Norwegian pension fund boycotts Ryanair

Storebrand quotes ’sustainability’ grounds and bars work-related staff use of airline

Ryanair is one of 120 businesses in which life and pensions group Storebrand said it does not invest. It is not clear whether any other airlines are on the group’s blacklist and it did not say when it adopted this policy towards the Irish company. Photograph: Marian Lockhart/Reuters

Ryanair is one of 120 businesses in which life and pensions group Storebrand said it does not invest. It is not clear whether any other airlines are on the group’s blacklist and it did not say when it adopted this policy towards the Irish company. Photograph: Marian Lockhart/Reuters

Sat, Mar 30, 2013, 06:00

Norwegian life and pensions group, Storebrand, is boycotting Irish airline, Ryanair, on “sustainability” grounds, according to reports yesterday.

Storebrand said that it will not include Ryanair in any of its investment portfolios, meaning that none of its investment funds can buy the airline’s shares.

In addition, it has ordered its 2,000 staff not to use the carrier for work-related travel.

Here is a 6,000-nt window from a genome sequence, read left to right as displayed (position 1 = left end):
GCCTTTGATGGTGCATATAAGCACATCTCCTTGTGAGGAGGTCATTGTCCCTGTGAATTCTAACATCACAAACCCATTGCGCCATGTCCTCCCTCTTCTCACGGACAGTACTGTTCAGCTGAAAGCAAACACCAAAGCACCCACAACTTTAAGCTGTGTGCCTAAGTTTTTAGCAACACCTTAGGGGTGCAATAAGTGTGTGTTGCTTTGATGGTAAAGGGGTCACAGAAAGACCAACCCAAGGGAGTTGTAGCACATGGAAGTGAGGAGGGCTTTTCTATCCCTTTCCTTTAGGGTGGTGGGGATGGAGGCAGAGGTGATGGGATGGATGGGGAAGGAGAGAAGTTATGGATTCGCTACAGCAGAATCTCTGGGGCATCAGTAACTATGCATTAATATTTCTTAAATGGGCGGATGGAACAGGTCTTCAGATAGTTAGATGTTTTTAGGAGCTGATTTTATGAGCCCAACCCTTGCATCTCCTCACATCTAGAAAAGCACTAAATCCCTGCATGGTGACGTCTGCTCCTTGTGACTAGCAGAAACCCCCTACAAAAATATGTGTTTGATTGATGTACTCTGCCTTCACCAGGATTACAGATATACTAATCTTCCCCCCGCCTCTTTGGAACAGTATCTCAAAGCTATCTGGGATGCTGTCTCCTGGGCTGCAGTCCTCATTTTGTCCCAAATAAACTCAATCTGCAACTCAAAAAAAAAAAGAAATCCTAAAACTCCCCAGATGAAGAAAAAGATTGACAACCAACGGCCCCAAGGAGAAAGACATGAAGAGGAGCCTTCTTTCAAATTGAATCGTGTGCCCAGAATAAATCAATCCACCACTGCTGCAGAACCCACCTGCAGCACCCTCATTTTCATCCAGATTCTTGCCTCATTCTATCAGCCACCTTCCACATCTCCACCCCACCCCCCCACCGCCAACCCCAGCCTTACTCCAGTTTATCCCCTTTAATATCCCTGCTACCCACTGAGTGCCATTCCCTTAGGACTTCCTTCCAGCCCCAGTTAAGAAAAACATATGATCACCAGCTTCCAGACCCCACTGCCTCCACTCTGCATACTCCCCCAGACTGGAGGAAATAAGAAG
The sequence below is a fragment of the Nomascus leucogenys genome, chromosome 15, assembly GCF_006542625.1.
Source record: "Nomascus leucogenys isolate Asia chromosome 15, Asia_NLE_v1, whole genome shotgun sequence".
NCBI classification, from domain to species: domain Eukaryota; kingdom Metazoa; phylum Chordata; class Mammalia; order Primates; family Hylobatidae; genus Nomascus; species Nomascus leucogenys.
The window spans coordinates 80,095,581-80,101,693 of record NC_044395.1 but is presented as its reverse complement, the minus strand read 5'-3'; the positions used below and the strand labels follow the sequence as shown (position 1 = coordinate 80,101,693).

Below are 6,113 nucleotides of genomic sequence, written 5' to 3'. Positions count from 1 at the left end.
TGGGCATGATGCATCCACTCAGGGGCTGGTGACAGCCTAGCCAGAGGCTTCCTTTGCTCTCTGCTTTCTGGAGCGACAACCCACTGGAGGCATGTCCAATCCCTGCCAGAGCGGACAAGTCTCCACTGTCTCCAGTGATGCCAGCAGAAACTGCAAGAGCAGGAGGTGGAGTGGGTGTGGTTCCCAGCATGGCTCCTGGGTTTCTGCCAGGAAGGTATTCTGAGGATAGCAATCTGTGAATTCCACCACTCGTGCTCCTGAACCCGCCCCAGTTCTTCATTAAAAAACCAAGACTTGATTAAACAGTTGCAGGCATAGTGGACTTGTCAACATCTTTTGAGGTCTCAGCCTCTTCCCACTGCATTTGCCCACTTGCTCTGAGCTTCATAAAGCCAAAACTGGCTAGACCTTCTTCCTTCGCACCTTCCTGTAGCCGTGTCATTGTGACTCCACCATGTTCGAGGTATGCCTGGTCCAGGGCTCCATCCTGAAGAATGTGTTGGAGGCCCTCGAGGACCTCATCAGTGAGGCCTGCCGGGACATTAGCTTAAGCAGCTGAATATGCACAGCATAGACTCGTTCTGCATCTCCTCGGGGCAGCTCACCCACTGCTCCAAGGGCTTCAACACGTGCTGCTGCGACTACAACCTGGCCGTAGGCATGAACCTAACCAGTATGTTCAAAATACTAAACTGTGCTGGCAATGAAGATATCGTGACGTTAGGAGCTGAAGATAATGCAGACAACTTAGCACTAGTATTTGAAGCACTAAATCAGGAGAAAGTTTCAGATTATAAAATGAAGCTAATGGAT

According to the reports, the Norwegian group has decided to boycott the Irish company on sustainability grounds.

Ryanair is one of 120 businesses in which Storebrand said it does not invest. It is not clear whether any other airlines are on the group’s blacklist and it did not say when it adopted this policy towards the Irish company.

The report did not say how Storebrand defines “sustainability”. Attempts to contact a spokesman yesterday were not successful, as its offices were closed for the Easter holiday.

The airline declined to comment on the matter.

Storebrand is listed on the Oslo stock market and provides life assurance, general insurance, pension and investment services to the Scandinavian market.

The group’s share price dived recently following the publication by Norway’s fiancial regulator of new rules requiring life assurers to boost reserves to compesate for longer life expectancy.

Ratings agency Moody’s warned that the move would hit the group’s profits, sparking a 3.5 per cent dip in its share price.

Investors will have to provide around 20 per cent of the extra reserves required.

Ryanair recently announced that it plans to spend €11.7 billion on buying 175 new aircraft from US manufacturer, Boeing.